Saudi Arabia dismisses allegations of state-sanctioned execution of journalist as reports indicate Turkey has evidence of the murder
Saudi Arabia dismissed on Saturday accusations that Jamal Khashoggi’s murder was ordered by a hit squad inside its Istanbul consulate as “lies and baseless allegation,” as Riyadh and Ankara spar over the missing journalist’s fate.
As the controversy intensified, the Washington Post reported Turkish officials had recordings made from inside the building that allegedly proved their claims Khashoggi was tortured and killed at the consulate.
A Saudi delegation arrived in Turkey for talks, officials said on Friday, with the case risking fragile relations between the two.
In the first Saudi ministerial reaction to the accusations about Khashoggi’s killing, Interior Minister Prince Abdel Aziz bin Saud bin Nayef said that “what has been circulating about orders to kill him are lies and baseless allegations.” The kingdom “is committed to its principles, rules and traditions and is in compliance with international laws and conventions,” he added according to the official Saudi Press Agency.
The case risks damaging the image of the kingdom and its ties to the West as Crown Prince Mohammed bin Salman promotes a reform drive at home. Big names from media and business have already cancelled appearances at a major conference in Riyadh this month.
Saudi journalist and Washington Post contributor Khashoggi vanished on Oct. 2 after entering the consulate to obtain documents for his upcoming marriage. Turkish government sources say police believe he was killed but Riyadh denies that.
The Saudi delegation, whose composition was not immediately clear, is expected to meet with Turkish officials in Ankara at the weekend, state media said on Friday. It is likely that they will take part in a joint working group on the case, whose creation was announced on Thursday by Turkish presidential spokesman Ibrahim Kalin following a request by Saudi Arabia.
A Saudi official source quoted by SPA news agency said it was “a positive move” Turkey had agreed to the creation of what it described as a “joint action team” over Khashoggi’s disappearance.
The Turkish leadership has so far stopped short of accusing Saudi Arabia, although pro-government media have published sensational claims, including that an “assassination team” was sent to Istanbul to kill Khashoggi.
In a rare public comment on the case by a Saudi official, Saudi Arabia’s ambassador to Britain, Prince Mohammed bin Nawaf al Saud, told the BBC that Riyadh was “concerned” about its citizen.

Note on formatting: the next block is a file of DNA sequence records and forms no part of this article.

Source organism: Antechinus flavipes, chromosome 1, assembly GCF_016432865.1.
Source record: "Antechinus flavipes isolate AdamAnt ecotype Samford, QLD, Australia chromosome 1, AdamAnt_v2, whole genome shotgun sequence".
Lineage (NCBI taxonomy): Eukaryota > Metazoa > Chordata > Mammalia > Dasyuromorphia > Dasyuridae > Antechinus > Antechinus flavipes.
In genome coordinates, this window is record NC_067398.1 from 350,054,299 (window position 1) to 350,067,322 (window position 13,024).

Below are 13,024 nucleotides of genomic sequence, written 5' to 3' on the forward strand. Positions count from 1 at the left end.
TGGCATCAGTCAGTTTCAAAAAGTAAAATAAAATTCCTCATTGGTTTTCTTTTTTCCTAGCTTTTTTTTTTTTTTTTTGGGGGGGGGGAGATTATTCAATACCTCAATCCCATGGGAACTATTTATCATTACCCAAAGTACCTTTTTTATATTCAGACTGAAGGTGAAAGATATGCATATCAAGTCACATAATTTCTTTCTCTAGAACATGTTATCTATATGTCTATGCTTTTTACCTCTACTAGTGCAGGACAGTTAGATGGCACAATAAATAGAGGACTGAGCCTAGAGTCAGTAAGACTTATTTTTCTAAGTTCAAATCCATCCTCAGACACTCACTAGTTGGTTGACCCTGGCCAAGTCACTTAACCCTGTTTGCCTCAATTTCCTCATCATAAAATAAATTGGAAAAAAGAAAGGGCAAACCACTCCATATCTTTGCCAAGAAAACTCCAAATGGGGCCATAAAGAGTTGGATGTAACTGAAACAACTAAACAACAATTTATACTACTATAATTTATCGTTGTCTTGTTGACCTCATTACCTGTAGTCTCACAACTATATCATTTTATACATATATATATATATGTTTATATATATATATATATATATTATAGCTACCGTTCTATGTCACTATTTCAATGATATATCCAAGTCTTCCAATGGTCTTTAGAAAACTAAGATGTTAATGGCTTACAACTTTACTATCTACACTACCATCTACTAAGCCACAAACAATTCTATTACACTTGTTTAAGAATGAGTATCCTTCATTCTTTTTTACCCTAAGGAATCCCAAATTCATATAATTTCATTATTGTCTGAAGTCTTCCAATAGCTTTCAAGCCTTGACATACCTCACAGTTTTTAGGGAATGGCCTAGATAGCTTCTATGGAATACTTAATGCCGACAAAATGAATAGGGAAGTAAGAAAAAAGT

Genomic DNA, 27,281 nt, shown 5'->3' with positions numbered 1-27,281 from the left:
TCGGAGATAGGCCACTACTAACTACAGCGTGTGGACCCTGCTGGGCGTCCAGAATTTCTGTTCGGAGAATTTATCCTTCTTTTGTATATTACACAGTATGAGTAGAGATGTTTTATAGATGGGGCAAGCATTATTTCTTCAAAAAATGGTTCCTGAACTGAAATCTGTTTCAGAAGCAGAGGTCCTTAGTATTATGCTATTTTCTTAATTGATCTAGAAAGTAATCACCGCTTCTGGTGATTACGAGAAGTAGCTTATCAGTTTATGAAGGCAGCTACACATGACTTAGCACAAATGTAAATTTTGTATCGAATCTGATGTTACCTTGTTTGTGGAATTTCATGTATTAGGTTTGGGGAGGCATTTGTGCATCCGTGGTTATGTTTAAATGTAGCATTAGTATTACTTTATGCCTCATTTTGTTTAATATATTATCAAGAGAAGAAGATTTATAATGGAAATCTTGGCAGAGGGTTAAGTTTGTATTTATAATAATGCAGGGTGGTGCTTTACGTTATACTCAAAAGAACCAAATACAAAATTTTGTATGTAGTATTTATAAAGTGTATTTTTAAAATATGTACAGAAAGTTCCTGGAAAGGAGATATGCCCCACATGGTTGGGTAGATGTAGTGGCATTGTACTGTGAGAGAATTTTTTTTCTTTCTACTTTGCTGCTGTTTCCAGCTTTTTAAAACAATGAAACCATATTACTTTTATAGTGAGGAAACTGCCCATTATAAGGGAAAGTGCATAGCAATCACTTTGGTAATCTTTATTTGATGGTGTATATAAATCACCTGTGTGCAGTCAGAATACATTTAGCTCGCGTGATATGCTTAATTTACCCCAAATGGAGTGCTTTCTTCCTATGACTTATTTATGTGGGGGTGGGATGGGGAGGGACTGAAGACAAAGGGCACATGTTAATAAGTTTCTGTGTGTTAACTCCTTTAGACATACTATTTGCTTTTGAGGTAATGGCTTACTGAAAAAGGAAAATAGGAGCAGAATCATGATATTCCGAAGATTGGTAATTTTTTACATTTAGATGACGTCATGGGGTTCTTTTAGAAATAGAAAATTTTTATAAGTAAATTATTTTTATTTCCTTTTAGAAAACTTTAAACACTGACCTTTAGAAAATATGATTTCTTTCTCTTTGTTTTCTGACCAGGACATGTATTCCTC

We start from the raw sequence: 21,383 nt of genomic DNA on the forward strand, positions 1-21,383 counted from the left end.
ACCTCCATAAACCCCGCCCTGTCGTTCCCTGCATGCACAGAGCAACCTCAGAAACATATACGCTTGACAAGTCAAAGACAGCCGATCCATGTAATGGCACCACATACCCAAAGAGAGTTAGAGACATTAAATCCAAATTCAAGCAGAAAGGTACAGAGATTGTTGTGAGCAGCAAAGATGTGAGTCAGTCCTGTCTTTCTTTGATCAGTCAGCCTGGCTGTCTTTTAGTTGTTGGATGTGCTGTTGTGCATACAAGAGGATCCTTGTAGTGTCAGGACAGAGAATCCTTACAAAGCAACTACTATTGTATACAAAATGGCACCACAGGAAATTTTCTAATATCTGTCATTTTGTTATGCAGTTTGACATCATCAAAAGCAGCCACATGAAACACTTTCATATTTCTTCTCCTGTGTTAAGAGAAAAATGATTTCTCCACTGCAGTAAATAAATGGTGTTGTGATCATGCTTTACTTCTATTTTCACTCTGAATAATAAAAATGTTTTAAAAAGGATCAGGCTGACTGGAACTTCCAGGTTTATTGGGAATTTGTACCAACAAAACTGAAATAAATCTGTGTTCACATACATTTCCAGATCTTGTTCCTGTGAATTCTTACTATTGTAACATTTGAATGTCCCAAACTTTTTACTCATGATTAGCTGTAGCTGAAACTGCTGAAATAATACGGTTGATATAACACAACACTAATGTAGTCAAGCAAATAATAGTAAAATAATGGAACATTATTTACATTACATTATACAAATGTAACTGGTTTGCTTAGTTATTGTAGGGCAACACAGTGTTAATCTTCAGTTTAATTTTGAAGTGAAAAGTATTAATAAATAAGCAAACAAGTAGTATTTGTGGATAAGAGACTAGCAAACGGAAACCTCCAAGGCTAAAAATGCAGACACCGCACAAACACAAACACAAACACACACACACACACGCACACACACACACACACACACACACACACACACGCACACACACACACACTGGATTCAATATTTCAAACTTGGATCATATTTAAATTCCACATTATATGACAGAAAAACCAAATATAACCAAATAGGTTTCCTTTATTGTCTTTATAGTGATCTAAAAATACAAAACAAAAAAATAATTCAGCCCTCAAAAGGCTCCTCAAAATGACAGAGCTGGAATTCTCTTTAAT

Turkish President Recep Tayyip Erdogan has challenged Saudi Arabia to provide CCTV images to back up its account that Khashoggi left the consulate safely.
Khashoggi, a Saudi national living in the U.S. since September 2017 fearing arrest, criticized some policies of Mohammed bin Salman and Riyadh’s intervention in the war in Yemen.
The Washington Post reported the Turkish government has told U.S. officials it has audio and video recordings which show how Khashoggi was “interrogated, tortured and then murdered” inside the consulate before his body was dismembered. Turkish officials have refused to comment on the veracity of the report.
Ankara and Riyadh have been on opposing sides in the region on key issues, including the ousting of the Islamist Egyptian government and last year’s Saudi-led blockade on Turkey’s regional ally Qatar. Yet as key Sunni Muslim powers they have maintained cordial relations. But despite Riyadh’s agreement on Tuesday to let Turkish authorities search the Saudi mission, the probe has not yet taken place. The two sides have been in intense contacts to resolve the issue, local media reported.
Pro-government Turkish newspaper Sabah said the search of the consulate had not yet happened because Saudi officials would only allow a superficial “visual” probe. The Turkish side did not accept the offer and Sabah said officials wanted to search the building with luminol, a chemical that allows forensic teams to discover blood traces.
Officers were looking into sound recordings sent from a smart watch that Khashoggi was wearing when he was inside the consulate to a mobile phone which he gave to his Turkish fiancée waiting outside, Hatice Cengiz.
Milliyet daily reported that “arguments and shouting” could be heard on the recordings, but Sozcu newspaper said only “some conversations” could be heard.
Bloomberg, the Financial Times, The Economist and The New York Times withdrew as media sponsors from the second Future Investment Initiative to be held between Oct. 23-25 in Riyadh dubbed “Davos in the Desert” after the World Economic Forum in the Swiss resort. The CEO of ride-hailing app Uber, Dara Khosrowshahi, said that he would no longer be attending the event unless “a substantially different set of facts emerges.”
British entrepreneur Richard Branson said he would suspend two directorships linked to tourism projects in Saudi Arabia over concerns about the missing journalist. Amnesty International demanded the Saudi authorities reveal what happened to Khashoggi as it said Riyadh was “responsible at a minimum for enforced disappearance.”